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Biology human body

Bone & protein

Nutrition and bone health are intertwined, so careful consideration should be given to your diet. While calcium and vitamin D are well known contributors to bone health, there is another big player when it comes to healthy bones and that’s protein. Adequate dietary protein is essential for bone health throughout one’s life.  It is needed to gain bone mass during childhood and adolescence, and is also needed to maintain bone mass with ageing.

Why is Dietary Protein Important?

Protein makes up approximately 50% of the volume of your bone, and about 33% of its mass. The bone protein matrix continually undergoes a process of remodeling. During the remodeling phase, cross-linking of collagen molecules in the bone results in modification of the amino acids, and many of the collagen fragments that are released during this process cannot be used to build new bone matrix. Therefore, an adequate supply of dietary protein is needed daily for the maintenance of your bones.

In addition to providing structural integrity to the bone matrix, protein plays a variety of other roles including increasing insulin-like growth factor-1 (IGF-1), which is a key mediator of bone health, increasing intestinal calcium absorption, suppressing parathyroid hormone, and improving muscle strength and mass. All of these factors may help to improve the health of your skeleton.

Sources of Protein

Research has found that plant versus animal proteins do not seem to differ in their ability to prevent bone loss (it should be noted that research studies in this particular area are limited). The Recommended Dietary Allowance (RDA) is 0.8 grams of protein for each kilogram of body weight. Keep in mind that this is the minimum level that you should consume to meet basic nutritional requirements. The current Dietary Guidelines for Americans suggest that between 10% and 35% of your daily calories should come from protein sources.  A variety of food options provide an excellent source of protein, including both animal and vegetable sources.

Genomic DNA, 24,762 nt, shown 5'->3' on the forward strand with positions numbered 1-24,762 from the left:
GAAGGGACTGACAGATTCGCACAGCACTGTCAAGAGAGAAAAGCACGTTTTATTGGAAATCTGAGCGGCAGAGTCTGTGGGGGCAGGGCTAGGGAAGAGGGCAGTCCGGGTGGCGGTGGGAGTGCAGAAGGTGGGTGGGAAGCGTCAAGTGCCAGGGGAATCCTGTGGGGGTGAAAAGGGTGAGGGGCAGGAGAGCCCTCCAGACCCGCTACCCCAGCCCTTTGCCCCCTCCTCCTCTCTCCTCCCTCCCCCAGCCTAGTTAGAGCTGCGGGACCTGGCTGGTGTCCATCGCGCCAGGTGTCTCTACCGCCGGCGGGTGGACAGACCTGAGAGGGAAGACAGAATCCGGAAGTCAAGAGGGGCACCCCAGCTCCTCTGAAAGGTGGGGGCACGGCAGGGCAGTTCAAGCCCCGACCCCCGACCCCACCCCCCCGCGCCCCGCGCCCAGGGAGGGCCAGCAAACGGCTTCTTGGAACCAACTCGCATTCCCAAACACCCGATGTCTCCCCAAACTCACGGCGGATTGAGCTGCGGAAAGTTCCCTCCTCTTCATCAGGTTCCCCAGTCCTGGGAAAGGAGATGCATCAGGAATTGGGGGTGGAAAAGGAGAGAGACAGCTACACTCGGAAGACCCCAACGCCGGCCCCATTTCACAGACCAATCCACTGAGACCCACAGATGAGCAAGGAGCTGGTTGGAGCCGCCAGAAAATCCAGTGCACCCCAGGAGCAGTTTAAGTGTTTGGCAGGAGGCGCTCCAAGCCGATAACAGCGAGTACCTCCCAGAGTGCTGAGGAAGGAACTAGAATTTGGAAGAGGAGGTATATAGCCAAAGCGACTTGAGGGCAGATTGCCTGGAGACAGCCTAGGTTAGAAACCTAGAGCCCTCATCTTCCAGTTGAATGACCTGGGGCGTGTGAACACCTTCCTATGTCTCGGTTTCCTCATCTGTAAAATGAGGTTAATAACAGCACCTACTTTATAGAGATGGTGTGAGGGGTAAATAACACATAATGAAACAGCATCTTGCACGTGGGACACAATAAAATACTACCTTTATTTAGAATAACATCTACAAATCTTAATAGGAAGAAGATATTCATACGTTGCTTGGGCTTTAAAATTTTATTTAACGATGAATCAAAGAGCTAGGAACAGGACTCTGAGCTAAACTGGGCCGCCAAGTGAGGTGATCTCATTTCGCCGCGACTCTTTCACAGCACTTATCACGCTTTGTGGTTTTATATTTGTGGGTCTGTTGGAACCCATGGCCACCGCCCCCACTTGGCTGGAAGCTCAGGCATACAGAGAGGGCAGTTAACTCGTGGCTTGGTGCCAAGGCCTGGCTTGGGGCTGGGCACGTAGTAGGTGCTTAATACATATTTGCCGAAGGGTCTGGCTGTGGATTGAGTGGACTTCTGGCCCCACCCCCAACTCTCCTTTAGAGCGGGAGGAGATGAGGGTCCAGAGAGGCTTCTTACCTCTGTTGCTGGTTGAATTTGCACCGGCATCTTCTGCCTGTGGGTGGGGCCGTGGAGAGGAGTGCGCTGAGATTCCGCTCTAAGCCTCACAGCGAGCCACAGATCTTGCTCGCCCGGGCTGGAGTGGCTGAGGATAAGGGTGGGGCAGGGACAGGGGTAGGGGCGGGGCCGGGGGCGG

Good animal sources of protein include:

  • Lean cuts of red meat: grass-fed beef (top sirloin/eye of round/top round), bison
  • Poultry: pasture-raised boneless, skinless chicken or turkey breast
  • Fish: wild-caught Alaskan salmon, albacore or yellowfin tuna, rainbow trout
  • Shellfish: shrimp, oysters, scallops
  • Eggs (pasture-raised)
  • Dairy: cottage cheese, Greek yogurt

Good vegetable sources of protein include:

  • Lentils & Beans: kidney beans, pinto beans, black beans, Lima beans, split peas
  • Soy products: tempeh, organic tofu, edamame
  • Grains: quinoa, whole wheat pasta, brown rice, and oatmeal
  • Nuts: unsalted raw or dry roasted varieties such as almonds, cashews, pistachios
  • Seeds: sunflower, sesame, chia, flax & hemp seeds
  • Spirulina

The beneficial effects of dietary protein are most prominent when there is an adequate supply of both calcium and vitamin D. To ensure that you have strong, healthy bones throughout your life, ensure that you are consuming enough calcium and dietary protein and getting enough vitamin D too.